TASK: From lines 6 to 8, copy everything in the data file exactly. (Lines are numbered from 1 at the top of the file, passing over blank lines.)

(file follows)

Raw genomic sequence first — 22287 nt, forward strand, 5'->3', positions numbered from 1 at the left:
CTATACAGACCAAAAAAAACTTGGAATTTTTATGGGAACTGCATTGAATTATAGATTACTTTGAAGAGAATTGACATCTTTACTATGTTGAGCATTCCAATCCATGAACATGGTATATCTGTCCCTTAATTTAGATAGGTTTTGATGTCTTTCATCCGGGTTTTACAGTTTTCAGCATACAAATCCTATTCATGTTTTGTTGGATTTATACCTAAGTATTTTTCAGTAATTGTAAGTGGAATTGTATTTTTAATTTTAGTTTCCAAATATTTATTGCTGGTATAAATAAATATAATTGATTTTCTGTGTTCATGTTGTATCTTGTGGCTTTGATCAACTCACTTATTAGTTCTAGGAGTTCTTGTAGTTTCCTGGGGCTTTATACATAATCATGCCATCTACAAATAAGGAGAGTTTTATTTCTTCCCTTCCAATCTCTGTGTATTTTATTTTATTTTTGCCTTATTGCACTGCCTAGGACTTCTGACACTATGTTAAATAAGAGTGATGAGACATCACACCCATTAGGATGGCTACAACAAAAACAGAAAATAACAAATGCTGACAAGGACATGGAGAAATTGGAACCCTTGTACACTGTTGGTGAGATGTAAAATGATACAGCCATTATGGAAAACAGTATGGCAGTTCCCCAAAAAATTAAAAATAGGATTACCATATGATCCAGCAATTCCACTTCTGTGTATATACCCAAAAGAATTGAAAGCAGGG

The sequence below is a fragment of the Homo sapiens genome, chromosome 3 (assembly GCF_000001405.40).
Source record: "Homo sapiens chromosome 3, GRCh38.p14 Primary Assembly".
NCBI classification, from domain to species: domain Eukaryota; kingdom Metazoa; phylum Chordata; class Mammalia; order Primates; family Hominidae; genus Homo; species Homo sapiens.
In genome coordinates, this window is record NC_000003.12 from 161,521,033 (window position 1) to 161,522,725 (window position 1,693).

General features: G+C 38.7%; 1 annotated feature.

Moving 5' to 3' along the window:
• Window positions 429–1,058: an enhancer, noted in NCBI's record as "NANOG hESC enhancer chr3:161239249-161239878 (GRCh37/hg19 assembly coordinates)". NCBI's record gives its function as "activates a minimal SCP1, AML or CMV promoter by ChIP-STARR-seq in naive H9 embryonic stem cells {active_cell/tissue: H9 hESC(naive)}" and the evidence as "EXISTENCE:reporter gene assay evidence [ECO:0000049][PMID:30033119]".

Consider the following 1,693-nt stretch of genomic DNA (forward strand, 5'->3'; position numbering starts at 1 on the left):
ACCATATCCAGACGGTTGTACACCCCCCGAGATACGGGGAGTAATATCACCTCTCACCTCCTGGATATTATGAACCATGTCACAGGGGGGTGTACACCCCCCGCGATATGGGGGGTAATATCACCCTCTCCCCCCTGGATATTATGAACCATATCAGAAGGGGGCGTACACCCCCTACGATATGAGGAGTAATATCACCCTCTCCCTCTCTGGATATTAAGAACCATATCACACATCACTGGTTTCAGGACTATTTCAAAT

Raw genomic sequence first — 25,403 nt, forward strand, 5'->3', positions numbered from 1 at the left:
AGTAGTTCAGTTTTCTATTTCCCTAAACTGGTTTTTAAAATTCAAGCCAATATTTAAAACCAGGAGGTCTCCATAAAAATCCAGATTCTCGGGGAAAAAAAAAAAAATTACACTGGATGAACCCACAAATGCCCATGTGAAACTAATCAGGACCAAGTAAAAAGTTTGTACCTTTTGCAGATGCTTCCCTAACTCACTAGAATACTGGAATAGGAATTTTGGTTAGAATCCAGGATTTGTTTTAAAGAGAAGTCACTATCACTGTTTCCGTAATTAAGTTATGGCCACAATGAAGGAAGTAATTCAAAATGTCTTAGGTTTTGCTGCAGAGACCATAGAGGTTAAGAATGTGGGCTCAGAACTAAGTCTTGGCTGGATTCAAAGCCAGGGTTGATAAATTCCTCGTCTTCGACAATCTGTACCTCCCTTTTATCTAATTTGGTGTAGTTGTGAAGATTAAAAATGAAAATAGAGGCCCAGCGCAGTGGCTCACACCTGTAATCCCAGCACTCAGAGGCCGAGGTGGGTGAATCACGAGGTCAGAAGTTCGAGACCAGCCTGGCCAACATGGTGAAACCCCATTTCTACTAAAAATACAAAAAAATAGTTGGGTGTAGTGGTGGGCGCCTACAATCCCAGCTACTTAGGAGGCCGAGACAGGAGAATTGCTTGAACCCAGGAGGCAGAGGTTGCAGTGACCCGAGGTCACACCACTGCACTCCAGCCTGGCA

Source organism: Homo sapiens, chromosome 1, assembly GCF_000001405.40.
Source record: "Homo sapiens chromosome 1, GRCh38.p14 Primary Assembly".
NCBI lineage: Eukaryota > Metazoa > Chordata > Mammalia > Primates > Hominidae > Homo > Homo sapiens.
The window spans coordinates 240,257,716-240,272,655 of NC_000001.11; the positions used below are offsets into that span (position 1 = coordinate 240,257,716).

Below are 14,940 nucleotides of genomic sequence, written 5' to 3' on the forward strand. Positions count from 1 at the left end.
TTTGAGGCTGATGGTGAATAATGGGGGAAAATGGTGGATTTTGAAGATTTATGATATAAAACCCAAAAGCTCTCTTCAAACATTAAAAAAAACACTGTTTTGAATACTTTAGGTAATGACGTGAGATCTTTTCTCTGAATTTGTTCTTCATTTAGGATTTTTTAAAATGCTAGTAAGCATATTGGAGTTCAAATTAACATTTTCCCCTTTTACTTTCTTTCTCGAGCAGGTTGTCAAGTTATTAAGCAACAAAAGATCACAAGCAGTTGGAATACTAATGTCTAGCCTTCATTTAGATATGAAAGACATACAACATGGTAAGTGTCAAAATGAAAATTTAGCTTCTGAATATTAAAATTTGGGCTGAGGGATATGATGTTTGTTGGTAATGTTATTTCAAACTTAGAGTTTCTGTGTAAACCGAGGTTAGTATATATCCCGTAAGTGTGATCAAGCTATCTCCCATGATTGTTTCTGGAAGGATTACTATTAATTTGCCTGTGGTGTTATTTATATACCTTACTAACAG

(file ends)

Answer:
In genome coordinates, this window is record NC_000003.12 from 161,521,033 (window position 1) to 161,522,725 (window position 1,693).

General features: G+C 38.7%; 1 annotated feature.

Moving 5' to 3' along the window: